The Beautiful Thing That Awaits Us All by Laird Barron

Amazon: 4.1 | Goodreads: 4.02

“Barron returns with his third collection, The Beautiful Thing That Awaits Us All. Collecting interlinking tales of sublime cosmic horror, including “Blackwood’s Baby,” “The Carrion Gods in Their Heaven,” and the World Fantasy Award–nominated “Hand of Glory,” The Beautiful Thing That Awaits Us All delivers enough spine-chilling horror to satisfy even the most jaded reader.” ~ Amazon

 

Weaveworld by Clive Barker

Amazon: 4.6 | Goodreads| 4.13

“Barker turns from his usual horror to epic-length fantasy for this account of the Fugue, a magical land inhabited by descendants of supernatural beings who once shared the earth with humans. The Fugue has been woven into a carpet for protection against those who would destroy it; the death of its guardian occasions a battle between good and particularly repulsive evil forces for control of the Fugue. Weaveworld is rich with memorable characters, exciting situations, and pockets of Barker’s trademark horror.” ~ Goodreads

 

Fledgling by Octavia Butler

Amazon: 4.2 | Goodreads: 3.9

“Fledgling, Octavia Butler’s new novel after a seven year break, is the story of an apparently young, amnesiac girl whose alarmingly inhuman needs and abilities lead her to a startling conclusion: She is in fact a genetically modified, 53-year-old vampire. Forced to discover what she can about her stolen former life, she must at the same time learn who wanted – and still wants – to destroy her and those she cares for and how she can save herself. Fledgling is a captivating novel that tests the limits of “otherness” and questions what it means to be truly human.” ~ Goodreads

 

The Complete Stories of Lenora Carrington with an introduction by Kathyrn Davis

Amazon: 3.6 | Goodreads: 4.25

“Published to coincide with the centennial of her birth, The Complete Stories of Leonora Carrington collects for the first time all of her stories, including several never before seen in print. With a startling range of styles, subjects, and even languages (several of the stories are translated from French or Spanish), The Complete Stories captures the genius and irrepressible spirit of an amazing artist’s life.” ~ Goodreads

 

The Bloody Chamber by Angela Carter
House of Leaves by Mark Z. Danielewski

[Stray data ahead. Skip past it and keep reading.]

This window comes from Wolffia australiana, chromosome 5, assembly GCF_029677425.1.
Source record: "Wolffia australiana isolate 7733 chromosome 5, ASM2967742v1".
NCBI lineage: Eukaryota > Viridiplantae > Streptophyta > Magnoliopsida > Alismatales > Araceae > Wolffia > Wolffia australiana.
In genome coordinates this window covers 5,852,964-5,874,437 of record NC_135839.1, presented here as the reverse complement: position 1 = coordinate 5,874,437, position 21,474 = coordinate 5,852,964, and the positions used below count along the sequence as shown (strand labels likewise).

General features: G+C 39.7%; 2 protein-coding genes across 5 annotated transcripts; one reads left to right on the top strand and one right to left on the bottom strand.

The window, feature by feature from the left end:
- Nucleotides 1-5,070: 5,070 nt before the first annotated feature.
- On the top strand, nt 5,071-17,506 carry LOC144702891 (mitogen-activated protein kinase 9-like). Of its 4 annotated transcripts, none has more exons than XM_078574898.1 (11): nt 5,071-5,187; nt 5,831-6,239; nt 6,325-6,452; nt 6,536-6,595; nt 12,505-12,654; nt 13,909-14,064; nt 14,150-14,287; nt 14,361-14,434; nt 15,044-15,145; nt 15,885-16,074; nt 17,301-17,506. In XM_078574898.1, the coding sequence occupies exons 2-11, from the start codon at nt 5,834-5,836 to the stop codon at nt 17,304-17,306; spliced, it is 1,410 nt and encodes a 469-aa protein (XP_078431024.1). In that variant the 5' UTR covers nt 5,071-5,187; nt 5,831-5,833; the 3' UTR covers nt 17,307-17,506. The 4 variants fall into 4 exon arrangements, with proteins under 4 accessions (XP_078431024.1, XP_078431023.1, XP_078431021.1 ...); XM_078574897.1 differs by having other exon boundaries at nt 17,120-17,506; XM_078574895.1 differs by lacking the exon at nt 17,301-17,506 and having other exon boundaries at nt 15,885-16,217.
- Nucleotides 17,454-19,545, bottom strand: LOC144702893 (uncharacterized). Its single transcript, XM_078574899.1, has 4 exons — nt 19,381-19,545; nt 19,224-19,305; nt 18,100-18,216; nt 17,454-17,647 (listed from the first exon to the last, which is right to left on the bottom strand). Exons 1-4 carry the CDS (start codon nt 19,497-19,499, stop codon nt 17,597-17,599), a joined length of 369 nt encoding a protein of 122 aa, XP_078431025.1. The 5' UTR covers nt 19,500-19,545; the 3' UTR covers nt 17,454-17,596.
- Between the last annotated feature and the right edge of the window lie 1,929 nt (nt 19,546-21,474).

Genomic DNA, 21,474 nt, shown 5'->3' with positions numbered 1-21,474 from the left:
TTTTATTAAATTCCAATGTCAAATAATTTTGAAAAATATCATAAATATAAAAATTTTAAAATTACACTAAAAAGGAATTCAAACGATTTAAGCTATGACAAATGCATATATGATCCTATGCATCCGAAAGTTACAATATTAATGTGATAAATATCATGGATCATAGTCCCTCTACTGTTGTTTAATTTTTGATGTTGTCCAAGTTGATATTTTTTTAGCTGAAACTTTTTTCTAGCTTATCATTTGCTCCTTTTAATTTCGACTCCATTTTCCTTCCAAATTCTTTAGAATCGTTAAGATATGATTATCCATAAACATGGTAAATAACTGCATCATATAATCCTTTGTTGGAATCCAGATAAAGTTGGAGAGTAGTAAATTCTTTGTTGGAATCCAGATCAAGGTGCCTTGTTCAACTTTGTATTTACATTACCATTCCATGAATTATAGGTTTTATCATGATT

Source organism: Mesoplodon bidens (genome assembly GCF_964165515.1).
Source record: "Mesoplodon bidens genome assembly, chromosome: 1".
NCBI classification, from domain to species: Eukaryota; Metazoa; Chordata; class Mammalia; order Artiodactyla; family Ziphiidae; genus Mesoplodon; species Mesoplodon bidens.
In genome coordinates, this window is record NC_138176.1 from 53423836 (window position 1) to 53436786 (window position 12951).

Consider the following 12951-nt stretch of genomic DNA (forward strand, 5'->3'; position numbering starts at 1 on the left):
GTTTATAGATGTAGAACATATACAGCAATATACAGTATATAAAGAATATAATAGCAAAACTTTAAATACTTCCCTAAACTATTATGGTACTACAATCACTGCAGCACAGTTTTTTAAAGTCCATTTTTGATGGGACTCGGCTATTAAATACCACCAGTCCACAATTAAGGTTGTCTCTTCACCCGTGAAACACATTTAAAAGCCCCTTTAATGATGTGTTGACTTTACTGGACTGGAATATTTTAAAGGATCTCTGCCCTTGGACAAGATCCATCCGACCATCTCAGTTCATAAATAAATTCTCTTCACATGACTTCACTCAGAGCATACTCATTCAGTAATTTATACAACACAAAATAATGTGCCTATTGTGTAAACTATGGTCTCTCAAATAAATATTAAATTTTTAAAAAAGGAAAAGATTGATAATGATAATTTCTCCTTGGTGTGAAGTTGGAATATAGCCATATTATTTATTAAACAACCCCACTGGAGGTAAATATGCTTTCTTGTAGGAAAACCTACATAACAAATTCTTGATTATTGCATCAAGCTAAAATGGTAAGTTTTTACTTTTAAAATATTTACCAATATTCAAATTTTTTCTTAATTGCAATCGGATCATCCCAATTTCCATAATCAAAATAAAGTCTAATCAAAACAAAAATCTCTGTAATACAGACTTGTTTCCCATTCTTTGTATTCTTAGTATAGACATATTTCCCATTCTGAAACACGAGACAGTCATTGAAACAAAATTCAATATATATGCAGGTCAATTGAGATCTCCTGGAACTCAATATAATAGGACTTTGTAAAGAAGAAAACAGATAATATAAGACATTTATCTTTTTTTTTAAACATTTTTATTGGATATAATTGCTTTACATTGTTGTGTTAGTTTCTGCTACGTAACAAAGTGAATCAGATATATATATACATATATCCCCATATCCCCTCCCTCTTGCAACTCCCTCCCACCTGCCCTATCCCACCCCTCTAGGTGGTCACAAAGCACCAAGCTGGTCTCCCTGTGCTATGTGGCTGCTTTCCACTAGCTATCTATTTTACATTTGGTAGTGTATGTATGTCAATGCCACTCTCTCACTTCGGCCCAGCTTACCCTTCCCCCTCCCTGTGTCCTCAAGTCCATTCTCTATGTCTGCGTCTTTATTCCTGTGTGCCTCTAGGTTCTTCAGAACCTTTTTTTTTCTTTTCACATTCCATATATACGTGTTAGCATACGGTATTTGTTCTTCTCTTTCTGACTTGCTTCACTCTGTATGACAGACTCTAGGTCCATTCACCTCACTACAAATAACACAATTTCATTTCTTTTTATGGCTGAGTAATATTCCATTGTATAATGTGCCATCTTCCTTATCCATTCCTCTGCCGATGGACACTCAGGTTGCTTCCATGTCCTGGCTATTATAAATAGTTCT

Windeye by Brian Evenson
The Haunting of Hill House by Shirley Jackson
The Fisherman by John Langan

 

The Bloody Chamber by Angela Carter

Amazon: 4.2 | Goodreads: 4.02

“From familiar fairy tales and legends – Red Riding Hood, Bluebeard, Puss-in-Boots, Beauty and the Beast, vampires, werewolves – Angela Carter has created an absorbing collection of dark, sensual, fantastic stories.” ~ Amazon

 

House of Leaves by Mark Z. Danielewski

Amazon: 4.1 | Goodreads: 4.13

House of Leaves is a multilayered intersection of wild ideas, ten years in the making, from Mark Danielewski. It is also the story of a seemingly normal house gone wild. The novel intertwines the narratives of two haunted individuals: Zampano, a blind man whose strange manuscript is found in his apartment when he dies, and Johnny Truant, the tome’s discoverer and narrator of House of Leaves.” ~ Fantastic Fiction

 

Windeye by Brian Evenson

Amazon: 4.3 | Goodreads: 4.03

“A woman falling out of sync with the world; a king’s servant hypnotized by his murderous horse; a transplanted ear with a mind of its own. The characters in these stories live as interlopers in a world shaped by mysterious disappearances and unfathomable discrepancies between the real and imagined. Brian Evenson, master of literary horror, presents his most far-ranging collection to date, exploring how humans can persist in an increasingly unreal world. Haunting, gripping, and psychologically fierce, these tales illuminate a dark and unsettling side of humanity.” ~ Goodreads

 

The Haunting of Hill House by Shirley Jackson

Amazon: 3.9 | Goodreads: 3.89

“First published in 1959, Shirley Jackson’s The Haunting of Hill House has been hailed as a perfect work of unnerving terror. It is the story of four seekers who arrive at a notoriously unfriendly pile called Hill House: Dr. Montague, an occult scholar looking for solid evidence of a “haunting”; Theodora, his lighthearted assistant; Eleanor, a friendless, fragile young woman well acquainted with poltergeists; and Luke, the future heir of Hill House. At first, their stay seems destined to be merely a spooky encounter with inexplicable phenomena. But Hill House is gathering its powers—and soon it will choose one of them to make its own.” ~ Goodreads

 

The Fisherman by John Langan

Amazon: 4.2 | Goodreads: 4.01

“When Abe and Dan, two widowers who have found solace in each other’s company and a shared passion for fishing, hear rumors of the Creek, and what might be found there, the remedy to both their losses, they dismiss it as just another fish story. Soon, though, the men find themselves drawn into a tale as deep and old as the Reservoir. It’s a tale of dark pacts, of long-buried secrets, and of a mysterious figure known as Der Fisher: the Fisherman. It will bring Abe and Dan face to face with all that they have lost, and with the price they must pay to regain it.” ~ Goodreads

 

The Ballad of Black Tom by Victor LaValle
Perdido Street Station by China Miéville
The Strange Library by Haruki Murakami
Borne by Jeff VanderMeer

 

The Ballad of Black Tom by Victor LaValle